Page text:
Somebody asked me recently what books I'd read recently - I had to think about this, which is unusual as I can usually reel off quite a few without thinking at all. I read everyday, but rarely these are books anyone else would want to read - New Perspectives in Historical Writing, Probing the Limits of Representation, Practicing New Historicism, anyone? Thought not.
To add to this I've been stuck in interminable chapter writing hell since sometime in March, which finally came to an end about ten days ago, but which has meant I've not been able to read anything non-chapter related, mostly because I've just been too tired to read anything else at the end of the day.
This term though I've been teaching a course on contemporary writing, so I've been reading a book a week, and this is the reading list:
Marilynne Robinson - Home
Ali Smith - The First Person and Other Stories
Sarah Waters - The Little Stranger
Michelle Paver - Dark Matter
Jackie Kay - The Red Dust Road
Jackie Kay -Fiere
Jeanette Winterson - Why Be Happy When You Could Be Normal?
Jose Saramargo - The Elephant's Journey
Alex Wheatle - Brenton Brown
Bel Mooney - A Small Dog Saved My Life
In the last week of term the students get to choose the book they want to read. A few of my students raised their hands 'What do we do in week 12?' questions abound. Choose a book you like and suggest it to the rest of the class. 'What?' - none of them could think of a book they had read. What did you read in the summer? Silence. You must have read something. One finally mumbled that he spent the rest of the year reading and so didn't read anything over the summer. What is he doing an English degree for if he doesn't like reading? When I finished my undergraduate degree I was so tired I couldn't read any of the books I loved or wanted to read, but I needed to read something so I trundled my way through all my Dad's crime novels. How can these students spend a whole summer not reading?
I would go crazy if I didn't or wasn't able to read - books have been there at the most difficult and terrible times and I've always used books as a way of escaping the terribleness. When I worked as a bank clerk I used to use my lunch hour to go to the library in the town (whatever town, as I was moved about a lot) where I was based and sit in there and read; it was an hour of grace day on day, week on week while I was doing a job which made me very unhappy; it got me out of the bank and effectively made the job bearable until a job I wanted to do came along. In the last month I have learned four out of the seven public libraries I used have been shut down, two have had their hours cut, and one risks closure.
The Kindle advert may be claiming the thing replaces the book (it doesn't because you can't drop in the the bath for a start, not to mention all the other things, which I won't mention otherwise I will be ranting) but I cannot replace the library: the experience of going into a place filled with books, pulling something off the shelf at random and starting the reading journey. Or going into a library with the reading list for your course and looking at the shelves and pulling books off to find which ones you need, which are interesting or helpful, and which are no good and can go back on the shelf. The rejection process in the academic library is as important as the act of discovery.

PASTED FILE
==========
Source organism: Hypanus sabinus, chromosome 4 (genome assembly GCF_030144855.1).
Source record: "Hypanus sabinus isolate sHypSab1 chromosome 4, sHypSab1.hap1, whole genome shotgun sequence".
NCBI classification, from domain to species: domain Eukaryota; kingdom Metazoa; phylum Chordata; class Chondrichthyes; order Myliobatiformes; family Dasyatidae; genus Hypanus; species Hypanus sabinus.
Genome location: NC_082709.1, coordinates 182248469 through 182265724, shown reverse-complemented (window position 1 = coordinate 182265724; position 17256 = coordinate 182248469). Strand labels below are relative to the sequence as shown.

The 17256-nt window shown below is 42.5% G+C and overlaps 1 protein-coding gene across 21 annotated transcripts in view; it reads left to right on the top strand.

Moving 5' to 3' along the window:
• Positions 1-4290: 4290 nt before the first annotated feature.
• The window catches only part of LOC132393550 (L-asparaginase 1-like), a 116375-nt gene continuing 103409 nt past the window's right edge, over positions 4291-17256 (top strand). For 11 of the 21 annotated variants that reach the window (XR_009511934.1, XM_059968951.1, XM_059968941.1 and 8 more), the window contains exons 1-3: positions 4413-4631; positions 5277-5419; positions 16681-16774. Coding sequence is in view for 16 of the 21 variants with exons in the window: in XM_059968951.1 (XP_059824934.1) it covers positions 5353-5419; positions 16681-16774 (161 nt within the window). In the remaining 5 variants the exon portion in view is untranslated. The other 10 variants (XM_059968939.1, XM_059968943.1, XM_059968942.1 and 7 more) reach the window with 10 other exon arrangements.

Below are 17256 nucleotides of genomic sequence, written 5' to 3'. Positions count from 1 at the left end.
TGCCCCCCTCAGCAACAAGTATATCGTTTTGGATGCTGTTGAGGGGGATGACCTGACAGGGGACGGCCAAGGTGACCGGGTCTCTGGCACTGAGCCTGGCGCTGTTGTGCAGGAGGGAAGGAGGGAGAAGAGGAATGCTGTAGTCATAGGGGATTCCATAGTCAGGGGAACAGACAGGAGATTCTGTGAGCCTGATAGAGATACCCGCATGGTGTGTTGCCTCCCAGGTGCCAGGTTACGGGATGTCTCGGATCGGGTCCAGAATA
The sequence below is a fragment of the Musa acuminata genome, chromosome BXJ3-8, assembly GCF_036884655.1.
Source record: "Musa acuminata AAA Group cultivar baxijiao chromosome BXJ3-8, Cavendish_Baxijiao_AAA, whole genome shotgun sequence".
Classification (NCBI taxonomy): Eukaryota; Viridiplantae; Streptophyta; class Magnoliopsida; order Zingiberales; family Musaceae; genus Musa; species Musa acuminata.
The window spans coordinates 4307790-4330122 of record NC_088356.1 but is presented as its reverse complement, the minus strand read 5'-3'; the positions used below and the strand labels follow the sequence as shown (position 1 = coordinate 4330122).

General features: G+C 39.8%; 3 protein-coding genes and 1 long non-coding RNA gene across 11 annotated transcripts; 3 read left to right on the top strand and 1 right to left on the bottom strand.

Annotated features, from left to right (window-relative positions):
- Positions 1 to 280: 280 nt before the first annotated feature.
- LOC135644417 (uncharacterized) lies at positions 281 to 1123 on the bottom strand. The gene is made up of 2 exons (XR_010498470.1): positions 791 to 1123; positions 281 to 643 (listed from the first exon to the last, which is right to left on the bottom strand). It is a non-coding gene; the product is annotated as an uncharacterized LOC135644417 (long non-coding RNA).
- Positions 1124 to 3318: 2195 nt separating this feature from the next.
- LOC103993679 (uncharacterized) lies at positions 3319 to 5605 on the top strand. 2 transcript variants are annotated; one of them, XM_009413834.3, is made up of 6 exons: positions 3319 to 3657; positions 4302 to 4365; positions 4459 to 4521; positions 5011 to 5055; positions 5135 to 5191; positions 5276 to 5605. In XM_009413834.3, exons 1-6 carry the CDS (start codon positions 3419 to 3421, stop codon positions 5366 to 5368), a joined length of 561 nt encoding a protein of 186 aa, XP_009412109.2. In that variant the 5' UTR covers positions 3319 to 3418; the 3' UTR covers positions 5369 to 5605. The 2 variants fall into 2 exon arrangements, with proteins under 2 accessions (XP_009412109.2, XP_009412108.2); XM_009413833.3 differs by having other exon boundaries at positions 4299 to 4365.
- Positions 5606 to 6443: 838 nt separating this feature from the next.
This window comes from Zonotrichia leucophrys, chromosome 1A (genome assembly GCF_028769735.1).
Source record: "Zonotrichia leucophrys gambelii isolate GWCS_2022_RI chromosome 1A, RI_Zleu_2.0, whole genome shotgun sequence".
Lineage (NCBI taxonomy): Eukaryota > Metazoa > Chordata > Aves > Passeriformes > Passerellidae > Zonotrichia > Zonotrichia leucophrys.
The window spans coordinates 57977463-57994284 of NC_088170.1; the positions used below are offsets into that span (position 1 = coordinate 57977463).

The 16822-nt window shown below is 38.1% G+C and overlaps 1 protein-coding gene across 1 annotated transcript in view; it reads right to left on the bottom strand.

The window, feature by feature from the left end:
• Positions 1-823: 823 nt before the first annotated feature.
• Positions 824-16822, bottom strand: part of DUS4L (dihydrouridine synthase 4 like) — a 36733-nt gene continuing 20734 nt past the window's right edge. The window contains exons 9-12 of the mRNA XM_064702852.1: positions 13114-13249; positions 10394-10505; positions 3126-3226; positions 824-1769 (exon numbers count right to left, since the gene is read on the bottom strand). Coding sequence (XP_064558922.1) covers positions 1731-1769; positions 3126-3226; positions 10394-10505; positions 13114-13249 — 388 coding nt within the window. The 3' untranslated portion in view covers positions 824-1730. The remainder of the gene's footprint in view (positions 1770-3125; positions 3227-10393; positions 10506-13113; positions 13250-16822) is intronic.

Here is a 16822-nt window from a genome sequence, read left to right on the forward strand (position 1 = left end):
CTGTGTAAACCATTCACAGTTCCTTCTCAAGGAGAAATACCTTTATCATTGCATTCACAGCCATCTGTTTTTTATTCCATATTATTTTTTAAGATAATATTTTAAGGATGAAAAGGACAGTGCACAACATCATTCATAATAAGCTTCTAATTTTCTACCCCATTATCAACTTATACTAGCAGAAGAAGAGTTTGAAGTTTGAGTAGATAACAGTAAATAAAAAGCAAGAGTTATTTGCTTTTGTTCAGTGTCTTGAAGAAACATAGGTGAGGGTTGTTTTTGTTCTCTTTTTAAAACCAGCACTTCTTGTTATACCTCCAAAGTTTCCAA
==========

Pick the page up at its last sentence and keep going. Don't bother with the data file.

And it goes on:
I haven't managed to finish AL Kennedy's The Blue Book - I was just too tired and couldn't actually hold the book upright in bed, and decided the book and I would be much happier if we left each other alone for a while. I'll be reading it at Christmas though and I still love looking at it in all its blueness on my shelf. Slight aside - there seems to be a small trend at Vintage/Jonathan Cape at the moment to publish books which have the ends of the pages the same colour as the cover - Julian Barnes' Booker winner has a black hardcover with the ends of the pages also black, and the edges of the dust jacket also black so it sort of melds, the new Vintage edition of Oranges Are Not The Only Fruit is very orange in the same way that The Blue Book is blue. I wonder if the rise of the Kindle (how much do I hate that TV advert? More than the actual Kindle I think) and the iPad and other assorted e-reader things, has meant that publishers are trying to make (some) effort to produce hardback editions which look beautiful.
After I escaped chapter hell, I started reading Sara Wheeler's wonderful book Terra Incognita, which is about her travels in Antarctica. This is the first non-work book I've read since sometime in the spring. I've never read much travel writing before - there is so much fiction I haven't read, not to mention the poetry, that non-fiction - unless it is really vital and essential - tends to slightly fall off my radar. But this year I started to give in to my desire to read books about the Arctic and Antarctica, starting safely with a travel book about Norway, where I turned immediately to the bit about the Arctic Circle, and then picked up a copy of a novel called The Still Point whilst traveling to a conference in Exeter which I read in huge gulps on the train there and back, along with an article about the Northern Lights in the Saturday Guardian Magazine someone had left on the seat of the train from Exeter. Chapter hell began, along with some other awful things and my snow and ice filled reading dreams had to wait; I'm back there now and loving it.
I'm off to jump down another chapter black hole - I may be some time.